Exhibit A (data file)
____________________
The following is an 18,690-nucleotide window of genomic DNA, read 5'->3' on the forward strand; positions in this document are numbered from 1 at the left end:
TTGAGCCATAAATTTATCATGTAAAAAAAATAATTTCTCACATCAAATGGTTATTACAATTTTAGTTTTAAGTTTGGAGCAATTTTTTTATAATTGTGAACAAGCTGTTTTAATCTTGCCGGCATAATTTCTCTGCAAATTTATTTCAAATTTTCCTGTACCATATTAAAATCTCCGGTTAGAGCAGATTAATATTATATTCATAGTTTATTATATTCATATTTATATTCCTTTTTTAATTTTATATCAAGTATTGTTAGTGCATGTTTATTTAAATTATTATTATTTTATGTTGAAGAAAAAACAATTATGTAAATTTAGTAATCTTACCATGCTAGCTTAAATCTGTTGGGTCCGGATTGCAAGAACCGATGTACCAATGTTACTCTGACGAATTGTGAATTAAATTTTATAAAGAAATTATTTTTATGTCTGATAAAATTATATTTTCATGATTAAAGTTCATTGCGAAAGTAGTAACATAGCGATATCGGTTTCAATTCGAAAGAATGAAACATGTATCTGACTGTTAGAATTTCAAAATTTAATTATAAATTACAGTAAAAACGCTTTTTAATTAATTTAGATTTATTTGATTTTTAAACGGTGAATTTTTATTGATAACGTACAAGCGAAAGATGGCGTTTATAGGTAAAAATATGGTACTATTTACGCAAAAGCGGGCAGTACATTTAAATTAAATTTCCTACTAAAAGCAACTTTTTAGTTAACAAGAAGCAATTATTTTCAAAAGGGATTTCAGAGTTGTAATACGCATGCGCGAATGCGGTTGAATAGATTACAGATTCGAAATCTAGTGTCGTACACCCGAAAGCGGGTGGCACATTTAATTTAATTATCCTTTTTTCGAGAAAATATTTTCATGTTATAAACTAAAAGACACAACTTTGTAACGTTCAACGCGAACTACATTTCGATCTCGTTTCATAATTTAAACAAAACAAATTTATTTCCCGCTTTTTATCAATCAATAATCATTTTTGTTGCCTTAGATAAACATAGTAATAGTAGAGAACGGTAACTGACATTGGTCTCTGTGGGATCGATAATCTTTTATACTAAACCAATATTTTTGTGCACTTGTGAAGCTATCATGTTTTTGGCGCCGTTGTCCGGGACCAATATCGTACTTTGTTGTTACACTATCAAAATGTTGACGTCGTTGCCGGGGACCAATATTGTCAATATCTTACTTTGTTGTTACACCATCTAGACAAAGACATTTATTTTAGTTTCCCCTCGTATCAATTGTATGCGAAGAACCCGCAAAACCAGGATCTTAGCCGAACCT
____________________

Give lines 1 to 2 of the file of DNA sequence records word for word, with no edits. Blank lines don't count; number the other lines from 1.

The following is an 18,690-nucleotide window of genomic DNA, read 5'->3' on the forward strand; positions in this document are numbered from 1 at the left end:
TTGAGCCATAAATTTATCATGTAAAAAAAATAATTTCTCACATCAAATGGTTATTACAATTTTAGTTTTAAGTTTGGAGCAATTTTTTTATAATTGTGAACAAGCTGTTTTAATCTTGCCGGCATAATTTCTCTGCAAATTTATTTCAAATTTTCCTGTACCATATTAAAATCTCCGGTTAGAGCAGATTAATATTATATTCATAGTTTATTATATTCATATTTATATTCCTTTTTTAATTTTATATCAAGTATTGTTAGTGCATGTTTATTTAAATTATTATTATTTTATGTTGAAGAAAAAACAATTATGTAAATTTAGTAATCTTACCATGCTAGCTTAAATCTGTTGGGTCCGGATTGCAAGAACCGATGTACCAATGTTACTCTGACGAATTGTGAATTAAATTTTATAAAGAAATTATTTTTATGTCTGATAAAATTATATTTTCATGATTAAAGTTCATTGCGAAAGTAGTAACATAGCGATATCGGTTTCAATTCGAAAGAATGAAACATGTATCTGACTGTTAGAATTTCAAAATTTAATTATAAATTACAGTAAAAACGCTTTTTAATTAATTTAGATTTATTTGATTTTTAAACGGTGAATTTTTATTGATAACGTACAAGCGAAAGATGGCGTTTATAGGTAAAAATATGGTACTATTTACGCAAAAGCGGGCAGTACATTTAAATTAAATTTCCTACTAAAAGCAACTTTTTAGTTAACAAGAAGCAATTATTTTCAAAAGGGATTTCAGAGTTGTAATACGCATGCGCGAATGCGGTTGAATAGATTACAGATTCGAAATCTAGTGTCGTACACCCGAAAGCGGGTGGCACATTTAATTTAATTATCCTTTTTTCGAGAAAATATTTTCATGTTATAAACTAAAAGACACAACTTTGTAACGTTCAACGCGAACTACATTTCGATCTCGTTTCATAATTTAAACAAAACAAATTTATTTCCCGCTTTTTATCAATCAATAATCATTTTTGTTGCCTTAGATAAACATAGTAATAGTAGAGAACGGTAACTGACATTGGTCTCTGTGGGATCGATAATCTTTTATACTAAACCAATATTTTTGTGCACTTGTGAAGCTATCATGTTTTTGGCGCCGTTGTCCGGGACCAATATCGTACTTTGTTGTTACACTATCAAAATGTTGACGTCGTTGCCGGGGACCAATATTGTCAATATCTTACTTTGTTGTTACACCATCTAGACAAAGACATTTATTTTAGTTTCCCCTCGTATCAATTGTATGCGAAGAACCCGCAAAACCAGGATCTTAGCCGAACCT